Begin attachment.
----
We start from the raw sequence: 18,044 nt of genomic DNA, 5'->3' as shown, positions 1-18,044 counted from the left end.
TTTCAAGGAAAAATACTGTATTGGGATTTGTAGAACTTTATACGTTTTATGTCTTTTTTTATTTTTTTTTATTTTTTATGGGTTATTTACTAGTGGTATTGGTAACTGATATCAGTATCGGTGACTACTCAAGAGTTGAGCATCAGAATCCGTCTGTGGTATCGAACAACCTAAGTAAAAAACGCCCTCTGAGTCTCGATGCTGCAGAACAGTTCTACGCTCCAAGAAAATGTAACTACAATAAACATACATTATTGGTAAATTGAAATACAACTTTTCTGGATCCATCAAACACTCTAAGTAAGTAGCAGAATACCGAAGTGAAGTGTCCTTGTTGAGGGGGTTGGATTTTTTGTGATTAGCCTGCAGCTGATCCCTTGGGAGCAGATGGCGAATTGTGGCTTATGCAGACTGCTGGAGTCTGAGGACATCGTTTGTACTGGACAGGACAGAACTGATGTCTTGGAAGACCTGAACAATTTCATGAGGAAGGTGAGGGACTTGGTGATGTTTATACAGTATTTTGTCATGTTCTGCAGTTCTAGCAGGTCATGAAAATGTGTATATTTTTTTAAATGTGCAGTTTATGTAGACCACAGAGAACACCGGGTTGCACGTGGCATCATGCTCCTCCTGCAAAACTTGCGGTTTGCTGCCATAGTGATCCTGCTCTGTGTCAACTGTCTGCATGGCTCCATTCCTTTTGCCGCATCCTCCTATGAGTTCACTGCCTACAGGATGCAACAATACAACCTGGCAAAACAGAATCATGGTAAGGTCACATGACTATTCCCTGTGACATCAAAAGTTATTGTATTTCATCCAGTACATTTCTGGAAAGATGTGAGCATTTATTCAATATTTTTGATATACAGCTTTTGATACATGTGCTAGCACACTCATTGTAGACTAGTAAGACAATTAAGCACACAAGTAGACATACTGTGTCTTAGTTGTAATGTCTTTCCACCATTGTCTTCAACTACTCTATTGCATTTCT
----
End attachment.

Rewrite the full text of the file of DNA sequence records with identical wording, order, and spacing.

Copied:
We start from the raw sequence: 18,044 nt of genomic DNA, 5'->3' as shown, positions 1-18,044 counted from the left end.
TTTCAAGGAAAAATACTGTATTGGGATTTGTAGAACTTTATACGTTTTATGTCTTTTTTTATTTTTTTTTATTTTTTATGGGTTATTTACTAGTGGTATTGGTAACTGATATCAGTATCGGTGACTACTCAAGAGTTGAGCATCAGAATCCGTCTGTGGTATCGAACAACCTAAGTAAAAAACGCCCTCTGAGTCTCGATGCTGCAGAACAGTTCTACGCTCCAAGAAAATGTAACTACAATAAACATACATTATTGGTAAATTGAAATACAACTTTTCTGGATCCATCAAACACTCTAAGTAAGTAGCAGAATACCGAAGTGAAGTGTCCTTGTTGAGGGGGTTGGATTTTTTGTGATTAGCCTGCAGCTGATCCCTTGGGAGCAGATGGCGAATTGTGGCTTATGCAGACTGCTGGAGTCTGAGGACATCGTTTGTACTGGACAGGACAGAACTGATGTCTTGGAAGACCTGAACAATTTCATGAGGAAGGTGAGGGACTTGGTGATGTTTATACAGTATTTTGTCATGTTCTGCAGTTCTAGCAGGTCATGAAAATGTGTATATTTTTTTAAATGTGCAGTTTATGTAGACCACAGAGAACACCGGGTTGCACGTGGCATCATGCTCCTCCTGCAAAACTTGCGGTTTGCTGCCATAGTGATCCTGCTCTGTGTCAACTGTCTGCATGGCTCCATTCCTTTTGCCGCATCCTCCTATGAGTTCACTGCCTACAGGATGCAACAATACAACCTGGCAAAACAGAATCATGGTAAGGTCACATGACTATTCCCTGTGACATCAAAAGTTATTGTATTTCATCCAGTACATTTCTGGAAAGATGTGAGCATTTATTCAATATTTTTGATATACAGCTTTTGATACATGTGCTAGCACACTCATTGTAGACTAGTAAGACAATTAAGCACACAAGTAGACATACTGTGTCTTAGTTGTAATGTCTTTCCACCATTGTCTTCAACTACTCTATTGCATTTCT